Live Well
February 2018

Creating Change from the Bottom-Up

As I sat down to work on this month’s blog post, members of the organic food movement had published an open letter to the Secretary of Agriculture asking him to reconsider the elimination of recently-implemented organic standards on animal welfare (you can check out the article in the links below and the letter here: Recently, several large food companies withdrew from the Grocery Manufacturers Association (GMA) for a very similar reason: the GMA tends to oppose consumer-friendly measures (

I find it heartening to see the commitment of the organic food movement and other companies to supporting animal welfare and healthier foods. I am happy to see that companies are stepping up and taking a stand against regulations that are harmful for animal and human health. It is, after all, in their best interest to ensure that consumers know what they are buying because, if they are being proactive in ensuring that those products abide by strict standards of animal welfare or other health standards, consumers need to know this. It shows that we, as consumers, have a voice and we can effect change.

However, what upsets me is that these changes are coming precisely because consumers have been demanding healthier foods, and not because they were initiated by the government or by the companies. It also saddens me to see how quickly and easily standards of food production ensuring animal welfare and human health can be tossed aside. The primary goal of the government and food companies should be to keep its citizens and consumers healthy. They shouldn’t be allowing companies to try to feed us antibiotic-laden meats, or fruits and vegetables grown full of pesticides, or processed foods that are full of sugar.

So it remains up to us as consumers to be aware of the foods we eat and to demand that companies abide by our standards of health and safety.



Big Chicken:
The Incredible Story of How Antibiotics Created Modern Agriculture and Changed the Way the World Eats

by Maryn McKenna

Big Chicken by Maryn McKenna is a fascinating expose of the link between antibiotics, our ever-increasing consumption of chicken, and the current problem of antibiotic resistance. She demonstrates how inextricably linked chicken production and antibiotics are, and the resulting health problems this causes.

McKenna begins by discussing how chicken became such a crucial part of the American diet. During World War II, demand for protein sky-rocketed. At the same time, scientists found that antibiotics allowed chickens to grow faster. As a result, antibiotics began to be used as “growth promoters” for chickens, and consumption of chicken was encouraged. As McKenna notes, “In 1960…Americans ate 28 pounds of chicken per year; in 2016, we ate more than 92 pounds, the equivalent of 4 ounces every day. The constantly rising demand made growth promoters essential. It also made them normal, so routine that when food companies started introducing antibiotics in our diets, no one thought it was odd.” (Big Chicken, p. 73)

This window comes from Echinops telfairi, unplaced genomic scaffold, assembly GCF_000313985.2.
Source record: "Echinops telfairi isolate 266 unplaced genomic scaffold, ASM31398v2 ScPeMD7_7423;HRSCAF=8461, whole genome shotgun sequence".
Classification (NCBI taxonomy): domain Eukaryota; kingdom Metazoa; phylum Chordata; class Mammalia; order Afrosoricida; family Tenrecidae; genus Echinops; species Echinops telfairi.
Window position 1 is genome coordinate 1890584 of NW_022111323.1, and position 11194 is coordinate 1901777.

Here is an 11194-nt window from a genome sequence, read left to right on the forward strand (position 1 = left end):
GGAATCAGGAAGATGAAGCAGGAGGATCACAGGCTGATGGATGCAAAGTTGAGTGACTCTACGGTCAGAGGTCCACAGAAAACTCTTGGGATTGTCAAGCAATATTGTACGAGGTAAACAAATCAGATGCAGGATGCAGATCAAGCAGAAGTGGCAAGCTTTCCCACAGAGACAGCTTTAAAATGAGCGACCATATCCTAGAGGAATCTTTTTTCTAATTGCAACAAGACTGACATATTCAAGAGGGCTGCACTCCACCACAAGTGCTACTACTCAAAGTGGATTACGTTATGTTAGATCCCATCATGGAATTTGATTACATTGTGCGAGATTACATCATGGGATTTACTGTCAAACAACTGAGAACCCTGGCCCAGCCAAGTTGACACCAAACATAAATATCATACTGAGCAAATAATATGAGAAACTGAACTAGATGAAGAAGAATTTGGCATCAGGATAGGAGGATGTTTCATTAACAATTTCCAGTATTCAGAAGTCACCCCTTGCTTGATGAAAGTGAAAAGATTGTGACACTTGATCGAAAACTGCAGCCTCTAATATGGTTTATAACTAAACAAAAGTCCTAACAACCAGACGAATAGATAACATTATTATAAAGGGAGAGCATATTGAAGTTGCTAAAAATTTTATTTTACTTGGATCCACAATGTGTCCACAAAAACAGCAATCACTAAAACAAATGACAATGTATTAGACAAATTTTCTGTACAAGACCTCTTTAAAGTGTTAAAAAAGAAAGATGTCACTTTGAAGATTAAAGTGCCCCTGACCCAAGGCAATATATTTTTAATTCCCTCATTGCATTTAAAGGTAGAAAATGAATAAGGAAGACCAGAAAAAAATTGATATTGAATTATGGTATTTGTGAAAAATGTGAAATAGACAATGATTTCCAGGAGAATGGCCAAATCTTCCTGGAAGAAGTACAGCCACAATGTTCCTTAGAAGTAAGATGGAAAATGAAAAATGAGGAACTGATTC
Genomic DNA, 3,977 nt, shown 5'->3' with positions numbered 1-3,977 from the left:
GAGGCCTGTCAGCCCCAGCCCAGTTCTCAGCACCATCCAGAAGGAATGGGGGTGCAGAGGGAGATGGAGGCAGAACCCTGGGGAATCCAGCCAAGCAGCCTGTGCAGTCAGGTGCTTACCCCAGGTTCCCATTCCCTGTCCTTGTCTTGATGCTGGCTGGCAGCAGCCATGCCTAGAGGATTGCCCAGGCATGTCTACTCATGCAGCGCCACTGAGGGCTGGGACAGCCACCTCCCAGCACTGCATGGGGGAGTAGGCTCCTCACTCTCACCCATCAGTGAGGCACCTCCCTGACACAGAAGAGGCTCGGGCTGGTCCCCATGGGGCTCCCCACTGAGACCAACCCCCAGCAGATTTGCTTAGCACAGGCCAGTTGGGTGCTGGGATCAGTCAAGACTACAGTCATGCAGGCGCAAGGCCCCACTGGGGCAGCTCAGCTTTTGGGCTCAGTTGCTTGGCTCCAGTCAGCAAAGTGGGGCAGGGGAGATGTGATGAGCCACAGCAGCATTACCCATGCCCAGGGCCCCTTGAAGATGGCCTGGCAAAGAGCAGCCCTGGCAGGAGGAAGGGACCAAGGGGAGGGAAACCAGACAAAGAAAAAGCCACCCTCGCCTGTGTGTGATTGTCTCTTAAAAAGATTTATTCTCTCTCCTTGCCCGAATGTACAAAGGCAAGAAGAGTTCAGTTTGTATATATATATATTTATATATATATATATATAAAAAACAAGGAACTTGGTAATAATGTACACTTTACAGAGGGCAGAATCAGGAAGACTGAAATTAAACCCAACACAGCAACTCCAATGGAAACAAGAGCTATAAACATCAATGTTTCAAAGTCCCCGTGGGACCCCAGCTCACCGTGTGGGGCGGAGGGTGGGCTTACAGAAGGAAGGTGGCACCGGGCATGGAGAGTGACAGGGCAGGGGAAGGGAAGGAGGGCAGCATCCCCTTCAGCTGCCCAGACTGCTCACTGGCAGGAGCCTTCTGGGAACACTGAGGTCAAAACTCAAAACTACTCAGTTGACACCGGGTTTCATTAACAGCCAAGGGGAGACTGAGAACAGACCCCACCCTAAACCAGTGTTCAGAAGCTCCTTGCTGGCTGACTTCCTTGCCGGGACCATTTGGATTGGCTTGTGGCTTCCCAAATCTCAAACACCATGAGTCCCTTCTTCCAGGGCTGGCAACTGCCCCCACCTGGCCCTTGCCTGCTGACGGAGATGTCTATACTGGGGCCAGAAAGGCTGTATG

As chicken production increased so did the use of antibiotics as growth promoters, but also to treat illness. Indeed, chicken bred to have specific traits that consumers want has led to weak chickens rife with diseases. All these antibiotics end up in the environment when they are excreted by the chickens as waste. McKenna writes, “…manure is the source of much of the resistant bacteria that spread from farming…(But) while animals are being raised, the bacteria in their guts – and any unmetabolized antibiotics that their bodies did not absorb – pass out of them into chicken house litter, or the vast pits or ponds of liquid manure on pig farms and cattle feedlots. When that manure is disseminated through the environment…the bacteria it contains spread too.” (Big Chicken, p.168) This explains why we have seen a drastic rise in human resistance to antibiotics. So much so that the World Health Organization considers it one of the biggest threats to global health, food security, and development today.

Big Chicken is a wake-up call that we need to demand tougher standards of meat production, ones that don’t permit the use of antibiotics or growth hormones. We also need to be aware of what we purchase and from where.



Here are a few of my favorite articles for this month:

  • This article highlights the Trump Administration’s decision to eliminate regulations requiring organic egg producers to provide hens with outdoor access. This opens up a Pandora’s Box of animal welfare and health issues. The way I see it, it’s even more reason to shop from local farms and farmers markets. READ ARTICLE
  • Wouldn’t it be nice if junk food cost more than healthy food? According to this article, a tax on soda and junk food might not be too far away. Putting a tax on junk food may not be a way to get people to lost weight, but it certainly prevents people, especially young children, from eating unhealthy foods. READ ARTICLE
  • Here’s an interesting article about how supermarkets encourage people to purchase foods that they don’t need. The best is to stay on the perimeter of the supermarket as much as possible. READ ARTICLE
  • According to this article, “…Americans go through 100 billion plastic shopping bags every year and discard 2.5 million plastic bottles every hour.” I think it’s high time we weaned ourselves off our dependence on plastic bags and plastic anything! READ ARTICLE
  • Every year, UC Berkeley and Edible Schoolyard put together a course hat explores the food system and its future. I highly recommend watching the classes. CHECK OUT THE LINK HERE